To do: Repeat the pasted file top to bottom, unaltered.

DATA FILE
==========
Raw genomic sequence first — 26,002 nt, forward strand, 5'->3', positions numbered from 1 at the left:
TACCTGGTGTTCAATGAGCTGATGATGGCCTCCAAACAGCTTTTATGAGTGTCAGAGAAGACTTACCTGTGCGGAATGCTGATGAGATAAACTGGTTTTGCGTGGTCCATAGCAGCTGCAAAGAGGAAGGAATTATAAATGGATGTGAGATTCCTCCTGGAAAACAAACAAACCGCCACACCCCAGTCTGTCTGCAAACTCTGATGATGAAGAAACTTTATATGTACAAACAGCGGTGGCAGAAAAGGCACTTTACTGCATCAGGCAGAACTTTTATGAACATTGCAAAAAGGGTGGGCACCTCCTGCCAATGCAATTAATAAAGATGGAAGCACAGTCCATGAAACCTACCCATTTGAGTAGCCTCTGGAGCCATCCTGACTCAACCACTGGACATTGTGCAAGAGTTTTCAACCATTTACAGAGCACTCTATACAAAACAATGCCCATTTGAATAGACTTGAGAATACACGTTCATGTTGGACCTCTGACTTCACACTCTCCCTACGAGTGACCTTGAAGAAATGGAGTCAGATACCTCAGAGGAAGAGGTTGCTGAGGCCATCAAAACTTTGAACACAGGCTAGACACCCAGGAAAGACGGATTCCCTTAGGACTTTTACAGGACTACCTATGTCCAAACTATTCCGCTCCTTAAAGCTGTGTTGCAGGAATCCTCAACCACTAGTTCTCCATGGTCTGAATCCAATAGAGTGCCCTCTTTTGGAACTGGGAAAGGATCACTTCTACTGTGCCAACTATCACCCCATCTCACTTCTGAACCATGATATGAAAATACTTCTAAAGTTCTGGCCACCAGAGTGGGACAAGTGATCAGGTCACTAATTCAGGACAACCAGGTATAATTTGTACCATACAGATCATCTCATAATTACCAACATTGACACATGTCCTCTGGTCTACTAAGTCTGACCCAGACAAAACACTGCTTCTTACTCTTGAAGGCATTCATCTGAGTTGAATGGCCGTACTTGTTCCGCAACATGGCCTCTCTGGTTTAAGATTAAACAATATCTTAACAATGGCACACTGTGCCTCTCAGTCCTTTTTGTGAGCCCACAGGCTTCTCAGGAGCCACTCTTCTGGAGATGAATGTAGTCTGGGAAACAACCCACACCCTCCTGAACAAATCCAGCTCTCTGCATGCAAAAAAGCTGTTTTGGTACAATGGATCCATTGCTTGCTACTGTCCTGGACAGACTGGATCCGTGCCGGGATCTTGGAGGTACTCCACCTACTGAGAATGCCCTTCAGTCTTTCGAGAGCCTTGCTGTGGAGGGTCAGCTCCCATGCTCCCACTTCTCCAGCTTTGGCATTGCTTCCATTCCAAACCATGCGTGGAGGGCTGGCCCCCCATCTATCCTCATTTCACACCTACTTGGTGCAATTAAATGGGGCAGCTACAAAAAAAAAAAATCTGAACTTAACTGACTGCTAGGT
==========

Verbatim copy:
Raw genomic sequence first — 26,002 nt, forward strand, 5'->3', positions numbered from 1 at the left:
TACCTGGTGTTCAATGAGCTGATGATGGCCTCCAAACAGCTTTTATGAGTGTCAGAGAAGACTTACCTGTGCGGAATGCTGATGAGATAAACTGGTTTTGCGTGGTCCATAGCAGCTGCAAAGAGGAAGGAATTATAAATGGATGTGAGATTCCTCCTGGAAAACAAACAAACCGCCACACCCCAGTCTGTCTGCAAACTCTGATGATGAAGAAACTTTATATGTACAAACAGCGGTGGCAGAAAAGGCACTTTACTGCATCAGGCAGAACTTTTATGAACATTGCAAAAAGGGTGGGCACCTCCTGCCAATGCAATTAATAAAGATGGAAGCACAGTCCATGAAACCTACCCATTTGAGTAGCCTCTGGAGCCATCCTGACTCAACCACTGGACATTGTGCAAGAGTTTTCAACCATTTACAGAGCACTCTATACAAAACAATGCCCATTTGAATAGACTTGAGAATACACGTTCATGTTGGACCTCTGACTTCACACTCTCCCTACGAGTGACCTTGAAGAAATGGAGTCAGATACCTCAGAGGAAGAGGTTGCTGAGGCCATCAAAACTTTGAACACAGGCTAGACACCCAGGAAAGACGGATTCCCTTAGGACTTTTACAGGACTACCTATGTCCAAACTATTCCGCTCCTTAAAGCTGTGTTGCAGGAATCCTCAACCACTAGTTCTCCATGGTCTGAATCCAATAGAGTGCCCTCTTTTGGAACTGGGAAAGGATCACTTCTACTGTGCCAACTATCACCCCATCTCACTTCTGAACCATGATATGAAAATACTTCTAAAGTTCTGGCCACCAGAGTGGGACAAGTGATCAGGTCACTAATTCAGGACAACCAGGTATAATTTGTACCATACAGATCATCTCATAATTACCAACATTGACACATGTCCTCTGGTCTACTAAGTCTGACCCAGACAAAACACTGCTTCTTACTCTTGAAGGCATTCATCTGAGTTGAATGGCCGTACTTGTTCCGCAACATGGCCTCTCTGGTTTAAGATTAAACAATATCTTAACAATGGCACACTGTGCCTCTCAGTCCTTTTTGTGAGCCCACAGGCTTCTCAGGAGCCACTCTTCTGGAGATGAATGTAGTCTGGGAAACAACCCACACCCTCCTGAACAAATCCAGCTCTCTGCATGCAAAAAAGCTGTTTTGGTACAATGGATCCATTGCTTGCTACTGTCCTGGACAGACTGGATCCGTGCCGGGATCTTGGAGGTACTCCACCTACTGAGAATGCCCTTCAGTCTTTCGAGAGCCTTGCTGTGGAGGGTCAGCTCCCATGCTCCCACTTCTCCAGCTTTGGCATTGCTTCCATTCCAAACCATGCGTGGAGGGCTGGCCCCCCATCTATCCTCATTTCACACCTACTTGGTGCAATTAAATGGGGCAGCTACAAAAAAAAAAAATCTGAACTTAACTGACTGCTAGGT